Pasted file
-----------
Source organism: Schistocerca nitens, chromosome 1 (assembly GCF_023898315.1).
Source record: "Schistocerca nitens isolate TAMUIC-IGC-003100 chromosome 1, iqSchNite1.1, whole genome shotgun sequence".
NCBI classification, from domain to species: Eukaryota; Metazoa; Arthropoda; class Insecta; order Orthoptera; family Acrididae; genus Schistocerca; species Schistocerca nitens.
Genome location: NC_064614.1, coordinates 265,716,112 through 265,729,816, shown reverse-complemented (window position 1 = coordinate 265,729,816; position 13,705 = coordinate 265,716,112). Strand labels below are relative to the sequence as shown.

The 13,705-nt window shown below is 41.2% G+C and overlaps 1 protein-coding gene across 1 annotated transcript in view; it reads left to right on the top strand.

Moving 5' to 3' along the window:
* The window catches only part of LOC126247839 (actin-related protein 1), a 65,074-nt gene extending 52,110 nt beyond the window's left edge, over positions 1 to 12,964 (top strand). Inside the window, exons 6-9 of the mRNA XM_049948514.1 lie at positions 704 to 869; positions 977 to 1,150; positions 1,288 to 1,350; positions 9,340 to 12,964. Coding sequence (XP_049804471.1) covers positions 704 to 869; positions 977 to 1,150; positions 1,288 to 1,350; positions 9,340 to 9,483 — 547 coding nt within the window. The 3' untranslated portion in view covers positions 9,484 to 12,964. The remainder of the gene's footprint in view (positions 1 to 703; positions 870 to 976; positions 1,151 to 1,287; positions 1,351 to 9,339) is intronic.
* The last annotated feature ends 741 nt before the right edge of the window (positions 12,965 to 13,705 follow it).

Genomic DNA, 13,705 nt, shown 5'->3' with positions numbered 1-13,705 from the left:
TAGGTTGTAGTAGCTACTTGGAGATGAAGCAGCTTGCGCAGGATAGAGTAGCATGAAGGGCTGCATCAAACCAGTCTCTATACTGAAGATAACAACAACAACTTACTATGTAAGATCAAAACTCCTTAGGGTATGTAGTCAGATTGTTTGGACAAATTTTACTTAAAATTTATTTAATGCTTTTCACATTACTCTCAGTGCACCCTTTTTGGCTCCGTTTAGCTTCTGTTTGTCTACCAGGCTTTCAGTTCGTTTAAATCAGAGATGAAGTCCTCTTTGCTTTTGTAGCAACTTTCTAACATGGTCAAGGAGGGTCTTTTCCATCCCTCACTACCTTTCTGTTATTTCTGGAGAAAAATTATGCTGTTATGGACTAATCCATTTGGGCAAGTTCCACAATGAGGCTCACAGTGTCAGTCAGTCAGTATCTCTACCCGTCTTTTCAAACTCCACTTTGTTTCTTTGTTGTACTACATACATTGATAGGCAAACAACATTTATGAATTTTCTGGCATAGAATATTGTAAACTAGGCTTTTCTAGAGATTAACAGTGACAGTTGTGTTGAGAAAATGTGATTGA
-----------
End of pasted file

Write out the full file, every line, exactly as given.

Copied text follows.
Source organism: Schistocerca nitens, chromosome 1 (assembly GCF_023898315.1).
Source record: "Schistocerca nitens isolate TAMUIC-IGC-003100 chromosome 1, iqSchNite1.1, whole genome shotgun sequence".
NCBI classification, from domain to species: Eukaryota; Metazoa; Arthropoda; class Insecta; order Orthoptera; family Acrididae; genus Schistocerca; species Schistocerca nitens.
Genome location: NC_064614.1, coordinates 265,716,112 through 265,729,816, shown reverse-complemented (window position 1 = coordinate 265,729,816; position 13,705 = coordinate 265,716,112). Strand labels below are relative to the sequence as shown.

The 13,705-nt window shown below is 41.2% G+C and overlaps 1 protein-coding gene across 1 annotated transcript in view; it reads left to right on the top strand.

Moving 5' to 3' along the window:
* The window catches only part of LOC126247839 (actin-related protein 1), a 65,074-nt gene extending 52,110 nt beyond the window's left edge, over positions 1 to 12,964 (top strand). Inside the window, exons 6-9 of the mRNA XM_049948514.1 lie at positions 704 to 869; positions 977 to 1,150; positions 1,288 to 1,350; positions 9,340 to 12,964. Coding sequence (XP_049804471.1) covers positions 704 to 869; positions 977 to 1,150; positions 1,288 to 1,350; positions 9,340 to 9,483 — 547 coding nt within the window. The 3' untranslated portion in view covers positions 9,484 to 12,964. The remainder of the gene's footprint in view (positions 1 to 703; positions 870 to 976; positions 1,151 to 1,287; positions 1,351 to 9,339) is intronic.
* The last annotated feature ends 741 nt before the right edge of the window (positions 12,965 to 13,705 follow it).

Genomic DNA, 13,705 nt, shown 5'->3' with positions numbered 1-13,705 from the left:
TAGGTTGTAGTAGCTACTTGGAGATGAAGCAGCTTGCGCAGGATAGAGTAGCATGAAGGGCTGCATCAAACCAGTCTCTATACTGAAGATAACAACAACAACTTACTATGTAAGATCAAAACTCCTTAGGGTATGTAGTCAGATTGTTTGGACAAATTTTACTTAAAATTTATTTAATGCTTTTCACATTACTCTCAGTGCACCCTTTTTGGCTCCGTTTAGCTTCTGTTTGTCTACCAGGCTTTCAGTTCGTTTAAATCAGAGATGAAGTCCTCTTTGCTTTTGTAGCAACTTTCTAACATGGTCAAGGAGGGTCTTTTCCATCCCTCACTACCTTTCTGTTATTTCTGGAGAAAAATTATGCTGTTATGGACTAATCCATTTGGGCAAGTTCCACAATGAGGCTCACAGTGTCAGTCAGTCAGTATCTCTACCCGTCTTTTCAAACTCCACTTTGTTTCTTTGTTGTACTACATACATTGATAGGCAAACAACATTTATGAATTTTCTGGCATAGAATATTGTAAACTAGGCTTTTCTAGAGATTAACAGTGACAGTTGTGTTGAGAAAATGTGATTGA